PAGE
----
How to Freshen-up an Aging Face with Botox and Fillers: Respecting Facial Dynamics Whilst Retaining a Natural Look
According to the latest web-based Survata service, almost 70 percent of consumers are considering cosmetic treatments because they “want to look better for their age or as young as they feel.” One of the most popular procedures according to this data is combination injectables -neuromodulator (aka Botox) and fillers.
The aging face tends to develop a characteristically negative expression thereby making the patient appear sad, tired and sometimes angry which often does not correspond to their true emotions. For this reason, aging patients are turning to cosmetic procedures to liven up their faces but are also wanting to maintain a natural look.
However, over the last 15 years during a learning curve in facial aesthetics, changing trends in Botox injections and dermal fillers being perfected, we have unfortunately seen many “frozen” and artificial looking faces, where a person’s essential facial characteristics have been changed. This has discouraged a number of potential consumers from all aesthetic treatments.
How do we ensure that while the face regains a refreshed and softer look, the essential facial expression and dynamics do not change?
The aesthetic doctor’s expertise is the single most important factor in ensuring a desirable outcome. The same survey data has shown that out of “11 factors influencing the selection of a practitioner, choices aligning to physicians expertise continues to receive top ratings.” Sometimes patients will show you a picture of a friend with a tight face, overinflated cheeks or duck-looking lips to ensure that you know what they never want to look like!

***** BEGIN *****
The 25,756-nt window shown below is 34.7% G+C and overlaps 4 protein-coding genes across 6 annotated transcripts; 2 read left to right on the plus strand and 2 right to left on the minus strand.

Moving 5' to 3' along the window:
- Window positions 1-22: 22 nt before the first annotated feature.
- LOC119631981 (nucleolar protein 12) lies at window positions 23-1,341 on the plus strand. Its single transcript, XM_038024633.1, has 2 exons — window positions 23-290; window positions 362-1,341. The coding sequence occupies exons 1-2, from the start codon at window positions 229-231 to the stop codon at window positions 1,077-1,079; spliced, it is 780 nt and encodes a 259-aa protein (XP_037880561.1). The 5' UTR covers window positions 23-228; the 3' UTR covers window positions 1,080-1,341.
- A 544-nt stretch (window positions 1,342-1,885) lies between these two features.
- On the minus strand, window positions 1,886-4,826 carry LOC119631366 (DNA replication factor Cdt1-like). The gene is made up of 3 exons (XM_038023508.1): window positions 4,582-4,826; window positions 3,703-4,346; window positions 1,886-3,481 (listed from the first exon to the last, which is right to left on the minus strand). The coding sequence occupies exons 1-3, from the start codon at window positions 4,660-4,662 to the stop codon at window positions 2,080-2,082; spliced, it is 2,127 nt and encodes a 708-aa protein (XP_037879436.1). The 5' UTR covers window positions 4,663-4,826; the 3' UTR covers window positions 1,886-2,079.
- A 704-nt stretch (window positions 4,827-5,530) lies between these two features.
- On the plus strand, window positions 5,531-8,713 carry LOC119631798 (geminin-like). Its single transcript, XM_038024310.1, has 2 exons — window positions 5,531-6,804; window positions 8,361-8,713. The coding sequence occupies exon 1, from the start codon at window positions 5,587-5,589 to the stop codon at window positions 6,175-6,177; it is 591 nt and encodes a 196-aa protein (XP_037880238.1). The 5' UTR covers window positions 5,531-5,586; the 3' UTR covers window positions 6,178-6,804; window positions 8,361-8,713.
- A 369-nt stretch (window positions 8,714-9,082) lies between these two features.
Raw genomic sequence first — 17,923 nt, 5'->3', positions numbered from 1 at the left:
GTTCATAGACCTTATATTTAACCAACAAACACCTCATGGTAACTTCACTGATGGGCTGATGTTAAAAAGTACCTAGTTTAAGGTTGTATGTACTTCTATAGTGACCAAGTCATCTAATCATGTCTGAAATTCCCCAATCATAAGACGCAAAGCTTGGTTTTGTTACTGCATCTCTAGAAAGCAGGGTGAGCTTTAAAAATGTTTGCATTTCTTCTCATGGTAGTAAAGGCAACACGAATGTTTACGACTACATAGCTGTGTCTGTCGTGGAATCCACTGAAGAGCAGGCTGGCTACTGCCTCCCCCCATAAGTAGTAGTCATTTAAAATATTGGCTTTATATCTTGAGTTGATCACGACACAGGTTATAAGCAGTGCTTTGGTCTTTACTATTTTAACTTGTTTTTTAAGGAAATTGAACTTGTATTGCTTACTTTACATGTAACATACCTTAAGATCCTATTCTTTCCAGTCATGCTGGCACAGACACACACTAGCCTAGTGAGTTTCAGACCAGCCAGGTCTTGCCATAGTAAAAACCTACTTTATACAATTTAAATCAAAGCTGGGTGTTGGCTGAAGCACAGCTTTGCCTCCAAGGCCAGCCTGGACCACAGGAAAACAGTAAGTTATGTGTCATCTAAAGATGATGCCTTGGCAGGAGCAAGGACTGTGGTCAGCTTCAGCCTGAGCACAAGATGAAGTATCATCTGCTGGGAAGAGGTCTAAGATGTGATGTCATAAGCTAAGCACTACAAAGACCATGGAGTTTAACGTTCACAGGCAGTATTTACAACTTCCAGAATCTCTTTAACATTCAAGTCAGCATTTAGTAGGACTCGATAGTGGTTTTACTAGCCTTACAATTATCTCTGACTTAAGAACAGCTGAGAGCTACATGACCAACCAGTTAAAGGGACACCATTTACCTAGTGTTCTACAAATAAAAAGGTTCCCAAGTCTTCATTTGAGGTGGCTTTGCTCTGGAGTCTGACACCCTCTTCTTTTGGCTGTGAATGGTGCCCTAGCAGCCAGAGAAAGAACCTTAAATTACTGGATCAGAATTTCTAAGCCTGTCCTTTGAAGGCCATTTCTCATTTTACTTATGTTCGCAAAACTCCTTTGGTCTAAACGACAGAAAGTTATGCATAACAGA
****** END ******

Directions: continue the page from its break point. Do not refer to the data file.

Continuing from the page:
But who are these consumers who are walking around with frozen faces and distressingly big lips? Is this look their choice or they a representation of the practitioner who perhaps did not respect the facial dynamics?
Why a detailed consultation with patients is vital to understanding facial aging and how it is linked to negative expressions
When it comes to facial aging, patients often see frown lines that make them look angry, marionette lines and jowls that gives their face a tired expression, as well as sagging eyes and low-set eyebrows that create a sad look. They often don’t understand that these negative expressions are as a result of the complex aging process that involves collagen loss, descending of the fat compartments, HA loss, hyperactivity of certain muscles, photoaging consequences and bone reabsorption, among other things.
A detailed consultation is necessary to explain to patients what is and what is not achievable with injectables and to suggest additional procedures which can minimize the sad and tired appearance (RF, ultrasound, threading, etc.). Working with a negative point system for each facial expression often gives a patient a good understanding of what should be prioritized and addressed initially. If frown lines (which give an angry look) are rated at 4/10 and marionette lines (which give a tired look) are rated at 10/10, this means that we will prioritize using a filler (even RF) for the marionette lines to begin, and then will focus on Botox for the frown lines secondarily.
Sadly, in practice we often see older patients walking in with large amounts of Botox done on the upper face without any treatments on the lower face, giving them an unnatural appearance. All their face is asking for is a little attention and a lift on the lower half! One has to wonder if some of these disproportionate treatments are done in practices that are not entirely dedicated to aesthetics.